In the Mission’s May 2021 eNewsletter, Wendy said, “My work was, and is, centered on families and community and the belief that children thrive when they have the support of the people around them.”

It is an honor to both know and work with Wendy Harrington.

Who in your life would you like to honor? Click here.

Sunbeam delivers Wednesday Spinners to Matinicus

Sunbeam delivers Wednesday Spinners to Matinicus

The Sunbeam delivered the Wednesday Spinners to Matinicus where they were greeted by residents at the Matinicus Island School.
(Wednesday Spinners members with Matinicus Island residents at the Matinicus Island School. (Photo courtesy Susan Merrill.)

NORTHEAST HARBOR, ME – On November 10, the Wednesday Spinners traveled aboard the Sunbeam to share their passion for spinning with an island community. It was their second island trip in three years. For almost a half-century, the Spinners use old-fashioned wooden spinning wheels, to turn the woolly covering of sheep—called fleece—into yarn.

Some group members gift or sell their handspun yarn. Others make clothing to sell. But the six Spinners who joined with the Sunbeam gave residents of Matinicus an opportunity to observe spinning and to interact with the group. Set up at Matinicus Island School, original member Cynthia Thayer recalled, “We taught and later enjoyed an evening with people who came with their knitting. They talked about the island and told us stories. A couple of people came with their wheels and we helped to get those operational.”

A Wednesday Spinner stands on the shore with the Sunbeam behind her.

The next day—a holiday—children visited and were introduced to the craft. “We get together because we love spinning. If we find people who are really interested in it, we share it,” Cynthia continued. The trip was planned by Island Outreach Director, Douglas Cornman, MA, BC-DMT. He and the Sunbeam crew brought the Spinners to Isle Au Haut in 2019. He shared, “They spin and weave magic. They are kind, they are wise, they are generous. They are grateful. People gravitate to them and enjoy watching what they do, even if they have no particular interest in spinning, weaving, or knitting. There’s something intriguing and entrancing about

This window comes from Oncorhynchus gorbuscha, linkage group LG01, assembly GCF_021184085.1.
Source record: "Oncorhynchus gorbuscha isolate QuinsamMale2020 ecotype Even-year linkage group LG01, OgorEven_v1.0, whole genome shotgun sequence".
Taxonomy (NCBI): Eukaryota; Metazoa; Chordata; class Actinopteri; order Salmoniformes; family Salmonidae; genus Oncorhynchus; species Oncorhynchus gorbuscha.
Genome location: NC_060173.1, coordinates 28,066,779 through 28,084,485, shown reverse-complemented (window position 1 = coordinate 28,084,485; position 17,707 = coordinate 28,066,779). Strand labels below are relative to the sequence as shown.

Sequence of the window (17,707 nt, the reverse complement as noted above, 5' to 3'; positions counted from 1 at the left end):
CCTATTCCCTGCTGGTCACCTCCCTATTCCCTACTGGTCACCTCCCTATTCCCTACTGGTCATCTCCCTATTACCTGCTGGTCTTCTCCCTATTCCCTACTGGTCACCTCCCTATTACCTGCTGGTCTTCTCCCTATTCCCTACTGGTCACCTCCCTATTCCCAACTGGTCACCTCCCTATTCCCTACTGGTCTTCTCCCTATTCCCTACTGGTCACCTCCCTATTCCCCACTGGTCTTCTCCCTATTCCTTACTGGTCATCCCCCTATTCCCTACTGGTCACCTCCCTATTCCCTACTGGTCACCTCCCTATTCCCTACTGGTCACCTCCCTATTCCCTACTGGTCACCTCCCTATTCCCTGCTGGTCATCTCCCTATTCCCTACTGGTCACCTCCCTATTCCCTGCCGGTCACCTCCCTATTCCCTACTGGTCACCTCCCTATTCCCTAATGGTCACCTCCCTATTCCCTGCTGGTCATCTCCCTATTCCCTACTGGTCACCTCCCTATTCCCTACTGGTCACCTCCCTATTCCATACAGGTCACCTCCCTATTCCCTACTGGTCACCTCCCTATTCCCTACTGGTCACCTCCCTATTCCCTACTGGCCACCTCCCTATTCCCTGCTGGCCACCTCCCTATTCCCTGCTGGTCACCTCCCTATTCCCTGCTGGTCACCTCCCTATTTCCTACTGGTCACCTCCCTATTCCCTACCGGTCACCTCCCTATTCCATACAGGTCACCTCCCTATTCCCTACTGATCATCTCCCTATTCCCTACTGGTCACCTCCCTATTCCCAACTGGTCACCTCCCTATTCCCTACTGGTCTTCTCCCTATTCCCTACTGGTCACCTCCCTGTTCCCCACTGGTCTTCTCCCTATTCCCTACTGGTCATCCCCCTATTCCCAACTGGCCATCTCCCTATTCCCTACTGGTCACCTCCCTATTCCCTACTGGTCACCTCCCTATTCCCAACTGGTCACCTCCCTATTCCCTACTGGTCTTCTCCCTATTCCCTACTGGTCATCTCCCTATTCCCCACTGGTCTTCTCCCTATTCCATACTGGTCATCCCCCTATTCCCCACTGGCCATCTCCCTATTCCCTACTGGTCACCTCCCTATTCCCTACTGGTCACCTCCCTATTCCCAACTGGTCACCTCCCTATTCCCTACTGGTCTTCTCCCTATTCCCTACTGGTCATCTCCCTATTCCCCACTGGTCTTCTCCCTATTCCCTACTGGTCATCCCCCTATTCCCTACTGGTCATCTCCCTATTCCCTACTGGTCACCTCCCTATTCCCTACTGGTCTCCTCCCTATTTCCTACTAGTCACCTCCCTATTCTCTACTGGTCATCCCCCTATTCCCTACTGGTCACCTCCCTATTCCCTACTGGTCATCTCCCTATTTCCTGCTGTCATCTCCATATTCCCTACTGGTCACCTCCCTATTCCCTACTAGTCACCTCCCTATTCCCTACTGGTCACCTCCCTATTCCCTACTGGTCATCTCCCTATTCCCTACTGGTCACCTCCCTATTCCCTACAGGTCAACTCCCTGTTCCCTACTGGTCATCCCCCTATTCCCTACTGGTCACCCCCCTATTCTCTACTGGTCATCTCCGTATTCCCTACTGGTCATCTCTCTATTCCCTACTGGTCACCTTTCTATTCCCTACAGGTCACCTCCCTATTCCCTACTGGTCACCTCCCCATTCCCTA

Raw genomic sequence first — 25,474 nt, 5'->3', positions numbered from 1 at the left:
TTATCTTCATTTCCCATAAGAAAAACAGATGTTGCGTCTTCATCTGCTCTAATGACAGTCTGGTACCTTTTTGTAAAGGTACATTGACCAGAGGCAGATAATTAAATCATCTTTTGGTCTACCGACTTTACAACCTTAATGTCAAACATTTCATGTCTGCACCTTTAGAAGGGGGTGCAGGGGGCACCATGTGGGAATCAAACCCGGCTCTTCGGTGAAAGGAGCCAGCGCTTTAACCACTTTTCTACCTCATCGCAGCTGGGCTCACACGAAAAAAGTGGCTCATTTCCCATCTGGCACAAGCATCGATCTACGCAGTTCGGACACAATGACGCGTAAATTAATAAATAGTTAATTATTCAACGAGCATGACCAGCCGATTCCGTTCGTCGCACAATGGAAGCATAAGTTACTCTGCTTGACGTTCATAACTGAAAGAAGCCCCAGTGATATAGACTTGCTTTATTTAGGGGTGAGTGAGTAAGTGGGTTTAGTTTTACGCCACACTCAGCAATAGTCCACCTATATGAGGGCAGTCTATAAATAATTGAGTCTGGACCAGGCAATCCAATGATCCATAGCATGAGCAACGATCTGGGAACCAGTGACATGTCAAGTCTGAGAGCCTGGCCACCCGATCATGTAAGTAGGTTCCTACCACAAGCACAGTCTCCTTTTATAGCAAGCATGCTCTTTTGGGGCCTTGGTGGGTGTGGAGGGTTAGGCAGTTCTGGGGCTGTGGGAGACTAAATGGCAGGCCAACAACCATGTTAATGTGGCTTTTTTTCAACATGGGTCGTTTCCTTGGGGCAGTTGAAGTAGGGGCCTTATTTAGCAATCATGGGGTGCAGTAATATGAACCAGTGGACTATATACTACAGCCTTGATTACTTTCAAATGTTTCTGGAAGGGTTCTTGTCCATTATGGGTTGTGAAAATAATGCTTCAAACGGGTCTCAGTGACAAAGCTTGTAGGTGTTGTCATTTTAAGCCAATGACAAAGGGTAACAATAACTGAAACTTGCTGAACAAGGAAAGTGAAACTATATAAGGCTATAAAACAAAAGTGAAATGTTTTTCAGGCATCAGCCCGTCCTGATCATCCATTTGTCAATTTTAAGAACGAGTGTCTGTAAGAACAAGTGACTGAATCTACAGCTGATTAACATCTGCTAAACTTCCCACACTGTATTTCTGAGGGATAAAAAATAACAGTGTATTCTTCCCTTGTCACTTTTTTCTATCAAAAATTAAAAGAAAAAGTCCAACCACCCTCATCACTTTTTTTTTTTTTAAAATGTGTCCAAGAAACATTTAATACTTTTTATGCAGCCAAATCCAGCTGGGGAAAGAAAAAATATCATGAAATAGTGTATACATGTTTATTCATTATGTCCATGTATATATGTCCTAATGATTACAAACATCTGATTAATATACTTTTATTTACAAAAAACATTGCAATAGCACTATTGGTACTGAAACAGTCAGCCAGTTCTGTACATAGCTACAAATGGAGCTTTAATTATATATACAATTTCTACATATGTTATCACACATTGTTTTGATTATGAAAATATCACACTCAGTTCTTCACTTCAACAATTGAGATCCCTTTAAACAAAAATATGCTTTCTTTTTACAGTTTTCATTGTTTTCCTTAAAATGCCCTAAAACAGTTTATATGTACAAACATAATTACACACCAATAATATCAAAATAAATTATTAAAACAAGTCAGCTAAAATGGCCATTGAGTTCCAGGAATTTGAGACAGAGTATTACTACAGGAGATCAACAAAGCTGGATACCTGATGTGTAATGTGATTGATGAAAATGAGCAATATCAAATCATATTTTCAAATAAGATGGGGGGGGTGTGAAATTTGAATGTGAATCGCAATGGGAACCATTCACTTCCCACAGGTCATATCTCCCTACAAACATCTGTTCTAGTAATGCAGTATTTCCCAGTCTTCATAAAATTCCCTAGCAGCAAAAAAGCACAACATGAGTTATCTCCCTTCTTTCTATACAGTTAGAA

their work. It was wonderful to see islanders get excited about a craft that they may not typically engage with or be aware of. It was a positive experience all around and that is why the Mission puts so much effort into these outreach trips.”

For the Matinicus visit, the Spinners were once again excited to see life on an island, talk to people, and witness the day-to-day. “It’s very special to see the Mission’s guests get as much out of the trip as the islanders. I sat there and felt the energy generated in the room between island residents and the Spinners. It is hard to articulate how powerful that energy is, and it is that energy that helps me realize—that reminds me—that there is something in this universe beyond ourselves. I think the islanders felt it.”

Following the Sunbeam's arrival, 3 Matinicus children and a black labrador stand on the dock.

During the trip, a Spinner said Wednesday  is their spiritual home. It is a time they come together as a community. One particular Matinicus student, age 9,  became captivated by their craft. He parted his own wool and the Spinners helped him spin it into yarn. In less than 24 hours, he had turned raw wool into yarn. “You could see him indulge in the process,” remarked Douglas.

“The Sunbeam crew was just fantastic,” said Cynthia, “Of course Jillian is amazing with the food she puts out. She’s always so cheery and happy. The whole experience was extremely positive. I hope we’ll go out again soon.”

At the beginning of the pandemic, Covid-19 precautions moved the Wednesday Spinners away from their regular mid-week meetings in each other’s homes. “These days,” explains Cynthia, “we’re spinning down at Hammond Hall in Winter Harbor. It’s a big hall and we can spread out.” The group’s sessions have a specific purpose. “What we don’t do is have people come to our group, so they can learn how to spin. We’re there to spin our own work. Many of us teach for pay. Once a person knows how to spin, we see if we have room in the group and ask them to come,” she said.

Visit the Wednesday Spinners, their work, or to get in touch about a lesson via their Facebook page. Want to learn more about Island Outreach? Explore the News or visit the program.